If one is gracious by showing social grace, they're gracia. But if one dispenses or exhibits grace, compassion and forgiveness regardless of the recipient's merit, would they be graca, gracema, grachava, gracplena or gracdona? Dictionaries seem to list graco by itself without defining any derivations and I haven't seen any good examples of gracious that aren't about the social virtue. Tekstaro has gracplene but seemingly nothing related to the others. I would like to know which expression would be more natural grammatically correct.

1 Answer 1


Graco (= Difavoro, divine grace, something close to ‘mercy’) is a religious term in Christianity, maybe in other religions, too.

Gracia is more like graceful, charming, pleasing. The first definition of gracia in the Plena Ilustrita Vortaro is Plaĉa pro ia diskreta, senpena k senpeza harmonio en la movoj, gestoj aŭ sinteno. The second meaning relates to pleasing thinness, being slim.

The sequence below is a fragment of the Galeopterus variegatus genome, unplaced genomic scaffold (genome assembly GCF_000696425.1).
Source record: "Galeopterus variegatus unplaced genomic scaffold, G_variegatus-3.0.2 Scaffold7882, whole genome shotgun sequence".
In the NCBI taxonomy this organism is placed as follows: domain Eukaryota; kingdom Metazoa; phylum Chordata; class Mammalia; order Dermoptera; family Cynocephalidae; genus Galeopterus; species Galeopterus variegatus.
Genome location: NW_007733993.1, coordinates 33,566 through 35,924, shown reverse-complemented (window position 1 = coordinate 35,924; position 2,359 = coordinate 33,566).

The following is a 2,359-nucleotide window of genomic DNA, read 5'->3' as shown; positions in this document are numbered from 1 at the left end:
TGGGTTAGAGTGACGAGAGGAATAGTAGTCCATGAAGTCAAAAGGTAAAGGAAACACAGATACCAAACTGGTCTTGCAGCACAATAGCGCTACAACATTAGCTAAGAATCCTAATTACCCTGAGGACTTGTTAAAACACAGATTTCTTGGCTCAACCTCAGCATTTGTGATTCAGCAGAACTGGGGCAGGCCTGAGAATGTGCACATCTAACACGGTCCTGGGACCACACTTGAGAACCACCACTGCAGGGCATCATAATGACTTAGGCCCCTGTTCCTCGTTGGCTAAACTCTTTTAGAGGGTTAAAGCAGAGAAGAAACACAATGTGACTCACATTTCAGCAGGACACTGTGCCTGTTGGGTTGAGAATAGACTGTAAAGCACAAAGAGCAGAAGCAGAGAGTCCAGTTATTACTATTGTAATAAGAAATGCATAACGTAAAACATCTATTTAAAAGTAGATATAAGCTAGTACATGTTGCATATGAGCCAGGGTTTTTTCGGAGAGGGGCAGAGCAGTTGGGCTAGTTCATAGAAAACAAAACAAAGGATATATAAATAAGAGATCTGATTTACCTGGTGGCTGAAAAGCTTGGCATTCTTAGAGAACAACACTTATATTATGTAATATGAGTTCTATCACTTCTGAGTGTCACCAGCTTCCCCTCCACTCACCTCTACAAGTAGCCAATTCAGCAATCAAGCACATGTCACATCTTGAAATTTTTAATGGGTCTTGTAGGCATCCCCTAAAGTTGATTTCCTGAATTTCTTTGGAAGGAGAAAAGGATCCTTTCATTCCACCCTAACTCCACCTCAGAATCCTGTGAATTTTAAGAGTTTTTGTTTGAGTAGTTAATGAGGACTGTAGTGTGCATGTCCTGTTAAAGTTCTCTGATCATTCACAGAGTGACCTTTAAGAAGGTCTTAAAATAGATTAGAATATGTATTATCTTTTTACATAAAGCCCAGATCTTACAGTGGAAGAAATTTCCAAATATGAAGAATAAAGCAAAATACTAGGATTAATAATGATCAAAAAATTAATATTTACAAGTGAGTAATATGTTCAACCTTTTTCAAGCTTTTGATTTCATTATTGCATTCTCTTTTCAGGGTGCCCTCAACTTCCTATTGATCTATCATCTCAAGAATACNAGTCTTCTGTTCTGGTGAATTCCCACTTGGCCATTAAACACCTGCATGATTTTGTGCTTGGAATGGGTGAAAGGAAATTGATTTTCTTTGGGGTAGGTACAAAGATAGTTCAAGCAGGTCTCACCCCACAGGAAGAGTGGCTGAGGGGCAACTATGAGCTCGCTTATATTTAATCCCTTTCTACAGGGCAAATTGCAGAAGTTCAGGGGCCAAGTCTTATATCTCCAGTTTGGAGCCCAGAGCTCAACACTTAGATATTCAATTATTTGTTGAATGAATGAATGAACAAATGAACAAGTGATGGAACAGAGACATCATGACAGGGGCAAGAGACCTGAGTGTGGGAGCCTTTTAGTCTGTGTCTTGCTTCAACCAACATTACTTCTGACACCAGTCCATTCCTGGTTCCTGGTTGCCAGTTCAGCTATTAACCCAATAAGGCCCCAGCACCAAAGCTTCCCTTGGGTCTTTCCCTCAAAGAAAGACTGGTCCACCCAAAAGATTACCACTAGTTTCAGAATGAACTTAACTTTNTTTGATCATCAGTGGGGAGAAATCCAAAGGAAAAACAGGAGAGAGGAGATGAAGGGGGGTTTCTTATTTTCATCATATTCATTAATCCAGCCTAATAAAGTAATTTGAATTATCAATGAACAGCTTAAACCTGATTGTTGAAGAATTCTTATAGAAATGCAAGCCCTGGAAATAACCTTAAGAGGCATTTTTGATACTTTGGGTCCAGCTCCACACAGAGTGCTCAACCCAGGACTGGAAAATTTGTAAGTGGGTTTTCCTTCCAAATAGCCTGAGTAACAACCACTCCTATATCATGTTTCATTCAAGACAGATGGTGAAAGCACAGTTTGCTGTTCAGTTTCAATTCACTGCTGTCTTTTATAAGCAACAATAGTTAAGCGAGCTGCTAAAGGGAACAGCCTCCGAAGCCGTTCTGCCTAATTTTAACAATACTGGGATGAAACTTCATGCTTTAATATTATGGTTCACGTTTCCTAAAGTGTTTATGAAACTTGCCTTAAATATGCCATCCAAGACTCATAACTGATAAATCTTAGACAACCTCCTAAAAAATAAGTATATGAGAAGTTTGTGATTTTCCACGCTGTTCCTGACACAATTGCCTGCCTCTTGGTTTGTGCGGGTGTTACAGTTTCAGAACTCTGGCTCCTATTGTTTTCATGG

If I understand correctly you are looking for words like favorkora, kompleza, indulgema, kompatema.

  • I'm wondering more if I would be able to describe someone using an adjective derived from graco as opposed to other mercy terms.
    – crayondraw
    Jun 20, 2019 at 16:13
  • The adjective is graca but the word only relates to grace (kindness) of God. Graco translates grace only in this narrow religious sense. For mercy use kompat(em)o or one of the other words I suggested. Jun 21, 2019 at 8:11
  • I apologise, the use would be in that religious sense. In that case would "Dio estas graca" appropriate?
    – crayondraw
    Jun 23, 2019 at 3:36
  • 2
    Dio estas gracoplena would be appropriate here. Jun 25, 2019 at 19:53

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